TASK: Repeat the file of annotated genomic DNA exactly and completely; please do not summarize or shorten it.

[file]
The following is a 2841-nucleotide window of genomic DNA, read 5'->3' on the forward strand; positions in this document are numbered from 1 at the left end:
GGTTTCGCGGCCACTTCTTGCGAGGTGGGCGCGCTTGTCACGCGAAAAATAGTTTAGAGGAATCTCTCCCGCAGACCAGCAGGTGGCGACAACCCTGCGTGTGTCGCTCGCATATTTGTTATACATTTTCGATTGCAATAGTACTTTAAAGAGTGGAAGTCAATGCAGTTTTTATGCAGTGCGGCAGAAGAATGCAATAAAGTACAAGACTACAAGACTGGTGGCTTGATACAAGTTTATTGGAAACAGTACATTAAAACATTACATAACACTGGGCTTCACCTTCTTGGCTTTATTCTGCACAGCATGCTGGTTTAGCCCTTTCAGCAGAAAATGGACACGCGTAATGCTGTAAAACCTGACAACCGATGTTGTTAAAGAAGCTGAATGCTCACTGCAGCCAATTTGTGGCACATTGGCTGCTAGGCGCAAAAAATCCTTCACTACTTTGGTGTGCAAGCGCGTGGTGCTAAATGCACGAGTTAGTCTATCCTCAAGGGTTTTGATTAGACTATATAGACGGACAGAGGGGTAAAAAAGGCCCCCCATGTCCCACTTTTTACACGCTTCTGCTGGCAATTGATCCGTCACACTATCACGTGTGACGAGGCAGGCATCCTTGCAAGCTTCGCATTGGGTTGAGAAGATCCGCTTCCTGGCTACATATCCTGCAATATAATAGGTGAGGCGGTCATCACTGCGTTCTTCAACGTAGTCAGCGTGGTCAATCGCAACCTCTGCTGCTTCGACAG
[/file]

The following is a 2841-nucleotide window of genomic DNA, read 5'->3' on the forward strand; positions in this document are numbered from 1 at the left end:
GGTTTCGCGGCCACTTCTTGCGAGGTGGGCGCGCTTGTCACGCGAAAAATAGTTTAGAGGAATCTCTCCCGCAGACCAGCAGGTGGCGACAACCCTGCGTGTGTCGCTCGCATATTTGTTATACATTTTCGATTGCAATAGTACTTTAAAGAGTGGAAGTCAATGCAGTTTTTATGCAGTGCGGCAGAAGAATGCAATAAAGTACAAGACTACAAGACTGGTGGCTTGATACAAGTTTATTGGAAACAGTACATTAAAACATTACATAACACTGGGCTTCACCTTCTTGGCTTTATTCTGCACAGCATGCTGGTTTAGCCCTTTCAGCAGAAAATGGACACGCGTAATGCTGTAAAACCTGACAACCGATGTTGTTAAAGAAGCTGAATGCTCACTGCAGCCAATTTGTGGCACATTGGCTGCTAGGCGCAAAAAATCCTTCACTACTTTGGTGTGCAAGCGCGTGGTGCTAAATGCACGAGTTAGTCTATCCTCAAGGGTTTTGATTAGACTATATAGACGGACAGAGGGGTAAAAAAGGCCCCCCATGTCCCACTTTTTACACGCTTCTGCTGGCAATTGATCCGTCACACTATCACGTGTGACGAGGCAGGCATCCTTGCAAGCTTCGCATTGGGTTGAGAAGATCCGCTTCCTGGCTACATATCCTGCAATATAATAGGTGAGGCGGTCATCACTGCGTTCTTCAACGTAGTCAGCGTGGTCAATCGCAACCTCTGCTGCTTCGACAG